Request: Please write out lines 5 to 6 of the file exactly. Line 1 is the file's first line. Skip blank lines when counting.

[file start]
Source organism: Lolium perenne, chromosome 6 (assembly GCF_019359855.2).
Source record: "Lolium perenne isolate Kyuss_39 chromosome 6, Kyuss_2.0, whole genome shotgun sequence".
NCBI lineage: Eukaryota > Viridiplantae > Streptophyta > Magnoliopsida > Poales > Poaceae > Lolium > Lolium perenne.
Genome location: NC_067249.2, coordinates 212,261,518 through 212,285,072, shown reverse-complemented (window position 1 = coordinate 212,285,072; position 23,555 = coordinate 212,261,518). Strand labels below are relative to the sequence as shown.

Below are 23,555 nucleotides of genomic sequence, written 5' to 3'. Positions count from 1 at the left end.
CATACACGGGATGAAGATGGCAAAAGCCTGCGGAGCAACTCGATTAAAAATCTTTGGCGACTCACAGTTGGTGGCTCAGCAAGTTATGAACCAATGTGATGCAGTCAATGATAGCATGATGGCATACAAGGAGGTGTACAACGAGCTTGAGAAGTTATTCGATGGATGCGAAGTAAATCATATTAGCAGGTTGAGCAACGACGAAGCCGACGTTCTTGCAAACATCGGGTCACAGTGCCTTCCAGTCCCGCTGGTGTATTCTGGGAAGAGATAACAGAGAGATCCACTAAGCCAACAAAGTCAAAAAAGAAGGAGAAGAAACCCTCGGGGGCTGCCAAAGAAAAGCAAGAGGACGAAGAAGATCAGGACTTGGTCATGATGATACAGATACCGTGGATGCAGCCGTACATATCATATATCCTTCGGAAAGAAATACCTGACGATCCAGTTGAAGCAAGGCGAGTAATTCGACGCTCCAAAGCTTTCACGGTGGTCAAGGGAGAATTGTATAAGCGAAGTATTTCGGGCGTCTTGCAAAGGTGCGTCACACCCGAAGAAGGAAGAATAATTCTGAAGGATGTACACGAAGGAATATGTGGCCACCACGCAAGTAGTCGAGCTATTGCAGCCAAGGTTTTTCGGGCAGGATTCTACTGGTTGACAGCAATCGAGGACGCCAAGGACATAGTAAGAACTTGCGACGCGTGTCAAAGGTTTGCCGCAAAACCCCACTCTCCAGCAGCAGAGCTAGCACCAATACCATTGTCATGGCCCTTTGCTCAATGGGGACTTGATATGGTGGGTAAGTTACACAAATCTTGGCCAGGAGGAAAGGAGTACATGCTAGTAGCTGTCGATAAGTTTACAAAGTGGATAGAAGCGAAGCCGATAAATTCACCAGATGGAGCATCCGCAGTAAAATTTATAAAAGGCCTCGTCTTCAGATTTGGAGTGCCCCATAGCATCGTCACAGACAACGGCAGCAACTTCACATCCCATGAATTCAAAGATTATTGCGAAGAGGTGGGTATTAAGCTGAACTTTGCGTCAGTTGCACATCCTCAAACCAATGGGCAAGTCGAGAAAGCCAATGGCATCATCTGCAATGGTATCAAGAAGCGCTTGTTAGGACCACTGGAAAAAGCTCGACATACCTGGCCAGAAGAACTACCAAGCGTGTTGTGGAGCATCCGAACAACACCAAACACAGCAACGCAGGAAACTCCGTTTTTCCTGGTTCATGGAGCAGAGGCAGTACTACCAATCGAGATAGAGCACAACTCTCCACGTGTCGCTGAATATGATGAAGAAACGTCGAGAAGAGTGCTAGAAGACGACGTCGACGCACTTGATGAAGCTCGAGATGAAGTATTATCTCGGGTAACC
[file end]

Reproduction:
Below are 23,555 nucleotides of genomic sequence, written 5' to 3'. Positions count from 1 at the left end.
CATACACGGGATGAAGATGGCAAAAGCCTGCGGAGCAACTCGATTAAAAATCTTTGGCGACTCACAGTTGGTGGCTCAGCAAGTTATGAACCAATGTGATGCAGTCAATGATAGCATGATGGCATACAAGGAGGTGTACAACGAGCTTGAGAAGTTATTCGATGGATGCGAAGTAAATCATATTAGCAGGTTGAGCAACGACGAAGCCGACGTTCTTGCAAACATCGGGTCACAGTGCCTTCCAGTCCCGCTGGTGTATTCTGGGAAGAGATAACAGAGAGATCCACTAAGCCAACAAAGTCAAAAAAGAAGGAGAAGAAACCCTCGGGGGCTGCCAAAGAAAAGCAAGAGGACGAAGAAGATCAGGACTTGGTCATGATGATACAGATACCGTGGATGCAGCCGTACATATCATATATCCTTCGGAAAGAAATACCTGACGATCCAGTTGAAGCAAGGCGAGTAATTCGACGCTCCAAAGCTTTCACGGTGGTCAAGGGAGAATTGTATAAGCGAAGTATTTCGGGCGTCTTGCAAAGGTGCGTCACACCCGAAGAAGGAAGAATAATTCTGAAGGATGTACACGAAGGAATATGTGGCCACCACGCAAGTAGTCGAGCTATTGCAGCCAAGGTTTTTCGGGCAGGATTCTACTGGTTGACAGCAATCGAGGACGCCAAGGACATAGTAAGAACTTGCGACGCGTGTCAAAGGTTTGCCGCAAAACCCCACTCTCCAGCAGCAGAGCTAGCACCAATACCATTGTCATGGCCCTTTGCTCAATGGGGACTTGATATGGTGGGTAAGTTACACAAATCTTGGCCAGGAGGAAAGGAGTACATGCTAGTAGCTGTCGATAAGTTTACAAAGTGGATAGAAGCGAAGCCGATAAATTCACCAGATGGAGCATCCGCAGTAAAATTTATAAAAGGCCTCGTCTTCAGATTTGGAGTGCCCCATAGCATCGTCACAGACAACGGCAGCAACTTCACATCCCATGAATTCAAAGATTATTGCGAAGAGGTGGGTATTAAGCTGAACTTTGCGTCAGTTGCACATCCTCAAACCAATGGGCAAGTCGAGAAAGCCAATGGCATCATCTGCAATGGTATCAAGAAGCGCTTGTTAGGACCACTGGAAAAAGCTCGACATACCTGGCCAGAAGAACTACCAAGCGTGTTGTGGAGCATCCGAACAACACCAAACACAGCAACGCAGGAAACTCCGTTTTTCCTGGTTCATGGAGCAGAGGCAGTACTACCAATCGAGATAGAGCACAACTCTCCACGTGTCGCTGAATATGATGAAGAAACGTCGAGAAGAGTGCTAGAAGACGACGTCGACGCACTTGATGAAGCTCGAGATGAAGTATTATCTCGGGTAACC